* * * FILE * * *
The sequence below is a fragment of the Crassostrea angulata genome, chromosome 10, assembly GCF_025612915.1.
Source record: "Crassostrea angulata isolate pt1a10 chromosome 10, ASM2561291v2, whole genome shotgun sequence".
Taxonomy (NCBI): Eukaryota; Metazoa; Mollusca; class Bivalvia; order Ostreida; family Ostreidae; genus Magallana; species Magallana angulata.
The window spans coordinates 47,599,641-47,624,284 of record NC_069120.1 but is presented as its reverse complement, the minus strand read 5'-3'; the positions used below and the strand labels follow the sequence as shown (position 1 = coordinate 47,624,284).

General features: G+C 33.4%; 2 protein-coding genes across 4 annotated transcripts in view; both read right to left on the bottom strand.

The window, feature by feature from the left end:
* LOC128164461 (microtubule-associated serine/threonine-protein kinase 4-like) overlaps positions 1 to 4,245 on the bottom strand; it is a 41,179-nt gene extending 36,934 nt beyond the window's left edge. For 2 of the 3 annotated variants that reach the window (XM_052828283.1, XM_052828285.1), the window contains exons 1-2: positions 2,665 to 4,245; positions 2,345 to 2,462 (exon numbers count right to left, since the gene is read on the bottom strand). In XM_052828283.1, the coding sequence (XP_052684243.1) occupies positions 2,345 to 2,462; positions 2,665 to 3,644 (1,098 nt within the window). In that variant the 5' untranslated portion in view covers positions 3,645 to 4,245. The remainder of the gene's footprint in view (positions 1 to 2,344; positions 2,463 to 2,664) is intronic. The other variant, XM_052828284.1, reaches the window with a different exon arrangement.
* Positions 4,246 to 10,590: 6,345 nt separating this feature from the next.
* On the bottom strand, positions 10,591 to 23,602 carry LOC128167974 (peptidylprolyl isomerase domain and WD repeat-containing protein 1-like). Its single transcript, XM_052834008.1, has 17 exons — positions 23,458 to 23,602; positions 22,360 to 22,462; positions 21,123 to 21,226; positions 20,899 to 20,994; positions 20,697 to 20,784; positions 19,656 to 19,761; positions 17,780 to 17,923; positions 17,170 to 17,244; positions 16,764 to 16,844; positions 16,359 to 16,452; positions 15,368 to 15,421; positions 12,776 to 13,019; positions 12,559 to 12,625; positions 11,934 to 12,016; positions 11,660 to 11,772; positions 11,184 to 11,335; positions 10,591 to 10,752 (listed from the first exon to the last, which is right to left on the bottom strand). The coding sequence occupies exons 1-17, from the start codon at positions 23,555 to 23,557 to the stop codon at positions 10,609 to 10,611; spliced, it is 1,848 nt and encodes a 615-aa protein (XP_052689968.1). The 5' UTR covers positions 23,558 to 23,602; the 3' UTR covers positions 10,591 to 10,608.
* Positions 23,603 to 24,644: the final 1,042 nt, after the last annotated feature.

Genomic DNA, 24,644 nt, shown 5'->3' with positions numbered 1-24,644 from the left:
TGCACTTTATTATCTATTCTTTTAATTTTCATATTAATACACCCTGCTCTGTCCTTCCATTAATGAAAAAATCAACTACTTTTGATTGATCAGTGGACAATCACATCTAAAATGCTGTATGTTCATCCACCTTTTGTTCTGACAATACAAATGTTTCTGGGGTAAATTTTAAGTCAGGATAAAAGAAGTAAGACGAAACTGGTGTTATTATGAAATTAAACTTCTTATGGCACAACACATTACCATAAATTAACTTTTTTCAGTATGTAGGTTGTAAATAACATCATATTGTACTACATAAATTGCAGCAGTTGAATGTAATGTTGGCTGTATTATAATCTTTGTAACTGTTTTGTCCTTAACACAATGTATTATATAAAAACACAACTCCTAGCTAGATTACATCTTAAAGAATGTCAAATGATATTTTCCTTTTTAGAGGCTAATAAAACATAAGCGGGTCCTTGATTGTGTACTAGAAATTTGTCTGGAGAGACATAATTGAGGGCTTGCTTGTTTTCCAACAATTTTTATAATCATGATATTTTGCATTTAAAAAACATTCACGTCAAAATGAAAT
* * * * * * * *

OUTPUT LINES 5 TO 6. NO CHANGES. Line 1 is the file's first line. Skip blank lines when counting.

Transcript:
General features: G+C 33.4%; 2 protein-coding genes across 4 annotated transcripts in view; both read right to left on the bottom strand.

The window, feature by feature from the left end: